Analysis: Manage or Be Managed

Devin Jopp still remembers his worst IT experience. he was implementingsome new software for a former employer, and within a month it was clear he had been given the software vendor’s B-team. “It was a terrible implementation team,” says Jopp, who is now the chief operating officer at the Small Business Administration’s SCORE counseling service. “They would set milestones and not meet them, and they didn’t have the technical ability to perform.” Jopp desperately needed a better team, but as a small shop he wasn’t likely to get it.

Unfortunately, Jopp’s dilemma is a familiar story for IT executives at many midsize businesses, who often struggle to get the full attention of their vendors. And when they do, they’re lucky if the service they receive is acceptable.

But working for a midsize business doesn’t mean you have to let technology vendors wipe their feet on you. Preventing sub-par service boils down to three things: knowing what you want, getting it in writing from the vendor, and keeping on top of ongoing projects. Market researchers say that smaller businesses usually slip on one, or all, of these golden rules.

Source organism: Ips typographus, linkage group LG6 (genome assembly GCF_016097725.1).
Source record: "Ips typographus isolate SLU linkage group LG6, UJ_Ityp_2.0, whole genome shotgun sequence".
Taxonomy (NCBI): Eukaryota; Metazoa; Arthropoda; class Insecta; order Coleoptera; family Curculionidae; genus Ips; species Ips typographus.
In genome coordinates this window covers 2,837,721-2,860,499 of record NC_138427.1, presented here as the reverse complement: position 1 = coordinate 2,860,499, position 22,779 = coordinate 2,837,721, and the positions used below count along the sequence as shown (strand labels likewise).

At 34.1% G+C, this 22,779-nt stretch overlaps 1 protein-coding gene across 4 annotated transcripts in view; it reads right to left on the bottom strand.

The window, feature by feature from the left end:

Also, the balance of power may be shifting. Small businesses now have more clout than in the past, because the big enterprise markets are becoming saturated. Gartner Inc. expects IT spending in 2006 to have increased by only 2.5 percent at big companies, but by 6 percent in the small and midsize business market. And according to AMI, that SMB market is pegged at about $228 billion, nearly half of all IT spending.

Ultimately, Jopp did find a way to coerce his vendor into upping its service quality, by adding contract provisions—before the contract was signed—that would force the vendor to replace its team if certain milestones were not met. Because Jopp was keeping a close eye on the project, he collected the data he needed to trigger the provision just weeks into the project. When he presented his data, the vendor was contractually obligated to give him a better team. “They wanted to charge me for putting in a new team, but I stuck to my guns,” Jopp says. The project was on time and under budget.

Not all vendor management stories have such happy results. But as technology vendors get serious about courting the mid-market, it’s incumbent upon midsize firms to take more control.

CIO Insight Staff
CIO Insight Staff
CIO Insight offers thought leadership and best practices in the IT security and management industry while providing expert recommendations on software solutions for IT leaders. It is the trusted resource for security professionals who need network monitoring technology and solutions to maintain regulatory compliance for their teams and organizations.

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